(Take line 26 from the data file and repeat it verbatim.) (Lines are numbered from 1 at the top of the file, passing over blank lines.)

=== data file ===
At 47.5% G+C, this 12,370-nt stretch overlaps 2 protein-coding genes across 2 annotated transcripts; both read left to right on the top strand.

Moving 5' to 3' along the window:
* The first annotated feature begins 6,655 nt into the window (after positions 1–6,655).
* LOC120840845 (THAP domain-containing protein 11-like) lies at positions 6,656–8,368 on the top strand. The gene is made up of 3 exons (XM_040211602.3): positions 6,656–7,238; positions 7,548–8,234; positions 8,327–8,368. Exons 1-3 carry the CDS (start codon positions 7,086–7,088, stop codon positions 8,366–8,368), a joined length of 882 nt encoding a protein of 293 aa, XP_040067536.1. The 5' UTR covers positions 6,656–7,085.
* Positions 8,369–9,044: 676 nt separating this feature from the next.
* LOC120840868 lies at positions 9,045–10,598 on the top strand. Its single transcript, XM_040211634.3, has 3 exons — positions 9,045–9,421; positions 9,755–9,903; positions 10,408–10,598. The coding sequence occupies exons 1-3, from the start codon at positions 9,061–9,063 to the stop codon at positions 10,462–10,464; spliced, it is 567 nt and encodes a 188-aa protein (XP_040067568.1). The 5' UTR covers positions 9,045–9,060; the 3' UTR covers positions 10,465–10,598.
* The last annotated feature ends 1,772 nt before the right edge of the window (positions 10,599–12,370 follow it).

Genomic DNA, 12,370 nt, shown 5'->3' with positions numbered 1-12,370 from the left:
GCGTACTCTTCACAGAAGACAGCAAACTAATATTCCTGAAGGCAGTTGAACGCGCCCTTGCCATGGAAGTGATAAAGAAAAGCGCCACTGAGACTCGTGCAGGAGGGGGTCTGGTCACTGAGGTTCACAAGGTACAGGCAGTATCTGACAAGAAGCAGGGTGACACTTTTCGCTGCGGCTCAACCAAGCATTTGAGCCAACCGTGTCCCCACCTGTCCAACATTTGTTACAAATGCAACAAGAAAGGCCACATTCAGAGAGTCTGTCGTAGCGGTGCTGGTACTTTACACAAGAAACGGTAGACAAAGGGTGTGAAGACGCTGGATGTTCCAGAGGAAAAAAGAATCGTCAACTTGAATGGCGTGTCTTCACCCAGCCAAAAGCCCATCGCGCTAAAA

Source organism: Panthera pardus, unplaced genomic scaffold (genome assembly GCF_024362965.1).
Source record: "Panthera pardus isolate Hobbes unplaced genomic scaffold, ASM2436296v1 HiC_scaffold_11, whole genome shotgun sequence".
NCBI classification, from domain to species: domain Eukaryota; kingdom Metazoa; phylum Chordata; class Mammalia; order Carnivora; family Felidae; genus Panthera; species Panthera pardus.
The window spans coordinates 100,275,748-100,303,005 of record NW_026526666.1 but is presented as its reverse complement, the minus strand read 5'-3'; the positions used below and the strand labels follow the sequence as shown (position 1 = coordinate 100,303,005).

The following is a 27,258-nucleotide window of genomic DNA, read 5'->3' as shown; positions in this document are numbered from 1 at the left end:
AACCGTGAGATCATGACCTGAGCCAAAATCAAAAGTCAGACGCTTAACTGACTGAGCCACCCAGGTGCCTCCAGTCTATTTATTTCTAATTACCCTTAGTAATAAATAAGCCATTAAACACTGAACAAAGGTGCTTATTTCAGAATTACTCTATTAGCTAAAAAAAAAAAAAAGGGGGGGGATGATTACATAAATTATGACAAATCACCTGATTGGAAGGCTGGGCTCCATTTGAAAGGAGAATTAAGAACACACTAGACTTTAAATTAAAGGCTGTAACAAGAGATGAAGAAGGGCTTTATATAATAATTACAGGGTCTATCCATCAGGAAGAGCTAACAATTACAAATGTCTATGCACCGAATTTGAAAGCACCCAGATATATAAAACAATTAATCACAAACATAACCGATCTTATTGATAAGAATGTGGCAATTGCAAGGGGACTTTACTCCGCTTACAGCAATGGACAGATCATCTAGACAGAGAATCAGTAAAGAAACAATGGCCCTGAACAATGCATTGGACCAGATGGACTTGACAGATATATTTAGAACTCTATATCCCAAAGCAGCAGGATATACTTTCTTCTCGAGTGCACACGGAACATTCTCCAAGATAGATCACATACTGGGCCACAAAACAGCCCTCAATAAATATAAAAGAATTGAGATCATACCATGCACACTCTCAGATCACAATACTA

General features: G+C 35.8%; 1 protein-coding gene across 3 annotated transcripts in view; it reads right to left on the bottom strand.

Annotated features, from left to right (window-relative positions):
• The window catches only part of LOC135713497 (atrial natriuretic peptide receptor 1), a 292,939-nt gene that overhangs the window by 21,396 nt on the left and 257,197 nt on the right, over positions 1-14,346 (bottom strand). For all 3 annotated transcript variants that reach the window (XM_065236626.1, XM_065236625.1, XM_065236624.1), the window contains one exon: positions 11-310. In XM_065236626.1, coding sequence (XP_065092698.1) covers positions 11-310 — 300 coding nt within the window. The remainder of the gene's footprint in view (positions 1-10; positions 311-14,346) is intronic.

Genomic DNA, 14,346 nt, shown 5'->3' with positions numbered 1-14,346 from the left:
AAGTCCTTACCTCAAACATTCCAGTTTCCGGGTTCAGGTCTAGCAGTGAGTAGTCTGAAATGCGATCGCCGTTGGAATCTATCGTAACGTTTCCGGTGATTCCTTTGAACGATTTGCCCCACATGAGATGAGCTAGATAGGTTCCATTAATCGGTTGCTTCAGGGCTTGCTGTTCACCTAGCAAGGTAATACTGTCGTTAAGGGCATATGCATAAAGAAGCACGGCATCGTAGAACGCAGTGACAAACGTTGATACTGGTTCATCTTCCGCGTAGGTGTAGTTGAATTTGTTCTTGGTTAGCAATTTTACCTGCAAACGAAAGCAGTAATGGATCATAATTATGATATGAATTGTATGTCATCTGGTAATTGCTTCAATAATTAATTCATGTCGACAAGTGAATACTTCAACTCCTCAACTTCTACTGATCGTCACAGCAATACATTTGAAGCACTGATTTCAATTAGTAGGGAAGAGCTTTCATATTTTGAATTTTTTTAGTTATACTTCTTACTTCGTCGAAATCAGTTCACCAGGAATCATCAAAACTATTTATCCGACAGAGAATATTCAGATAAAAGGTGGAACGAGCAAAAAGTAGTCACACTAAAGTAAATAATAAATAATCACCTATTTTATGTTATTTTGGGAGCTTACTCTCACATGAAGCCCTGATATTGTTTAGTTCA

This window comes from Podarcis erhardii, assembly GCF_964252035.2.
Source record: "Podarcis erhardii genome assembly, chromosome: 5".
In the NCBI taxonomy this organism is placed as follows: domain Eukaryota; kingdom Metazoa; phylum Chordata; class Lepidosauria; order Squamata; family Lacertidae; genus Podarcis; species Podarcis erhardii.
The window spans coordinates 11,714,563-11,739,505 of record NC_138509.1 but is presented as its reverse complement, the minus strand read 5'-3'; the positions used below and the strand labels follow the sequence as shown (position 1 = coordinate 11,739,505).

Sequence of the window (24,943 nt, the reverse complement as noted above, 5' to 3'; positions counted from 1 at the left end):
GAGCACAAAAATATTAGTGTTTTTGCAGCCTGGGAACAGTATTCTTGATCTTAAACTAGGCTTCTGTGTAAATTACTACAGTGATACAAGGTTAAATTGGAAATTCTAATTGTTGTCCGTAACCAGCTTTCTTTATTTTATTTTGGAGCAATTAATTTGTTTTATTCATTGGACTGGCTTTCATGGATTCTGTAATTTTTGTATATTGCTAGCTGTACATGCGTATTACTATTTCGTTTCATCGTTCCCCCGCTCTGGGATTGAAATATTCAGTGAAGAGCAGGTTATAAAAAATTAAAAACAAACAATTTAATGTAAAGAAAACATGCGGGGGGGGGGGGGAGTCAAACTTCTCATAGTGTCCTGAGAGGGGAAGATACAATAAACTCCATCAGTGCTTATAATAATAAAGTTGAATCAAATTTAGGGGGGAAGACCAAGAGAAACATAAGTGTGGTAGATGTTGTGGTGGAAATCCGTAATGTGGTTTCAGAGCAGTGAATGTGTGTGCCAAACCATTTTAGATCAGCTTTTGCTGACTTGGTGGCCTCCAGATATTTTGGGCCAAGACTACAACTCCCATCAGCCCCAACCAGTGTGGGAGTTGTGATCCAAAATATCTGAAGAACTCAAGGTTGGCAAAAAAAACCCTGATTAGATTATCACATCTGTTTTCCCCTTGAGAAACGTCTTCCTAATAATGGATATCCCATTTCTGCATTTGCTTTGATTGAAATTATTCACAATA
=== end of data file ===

GAGCACAAAAATATTAGTGTTTTTGCAGCCTGGGAACAGTATTCTTGATCTTAAACTAGGCTTCTGTGTAAATTACTACAGTGATACAAGGTTAAATTGGAAATTCTAATTGTTGTCCGTAACCAGCTTTCTTTATTTTATTTTGGAGCAATTAATTTGTTTTATTCATTGGACTGGCTTTCATGGATTCTGTAATTTTTGTATATTGCTAGCTGTACATGCGTATTACTATTTCGTTTCATCGTTCCCCCGCTCTGGGATTGAAATATTCAGTGAAGAGCAGGTTATAAAAAATTAAAAACAAACAATTTAATGTAAAGAAAACATGCGGGGGGGGGGGGGAGTCAAACTTCTCATAGTGTCCTGAGAGGGGAAGATACAATAAACTCCATCAGTGCTTATAATAATAAAGTTGAATCAAATTTAGGGGGGAAGACCAAGAGAAACATAAGTGTGGTAGATGTTGTGGTGGAAATCCGTAATGTGGTTTCAGAGCAGTGAATGTGTGTGCCAAACCATTTTAGATCAGCTTTTGCTGACTTGGTGGCCTCCAGATATTTTGGGCCAAGACTACAACTCCCATCAGCCCCAACCAGTGTGGGAGTTGTGATCCAAAATATCTGAAGAACTCAAGGTTGGCAAAAAAAACCCTGATTAGATTATCACATCTGTTTTCCCCTTGAGAAACGTCTTCCTAATAATGGATATCCCATTTCTGCATTTGCTTTGATTGAAATTATTCACAATA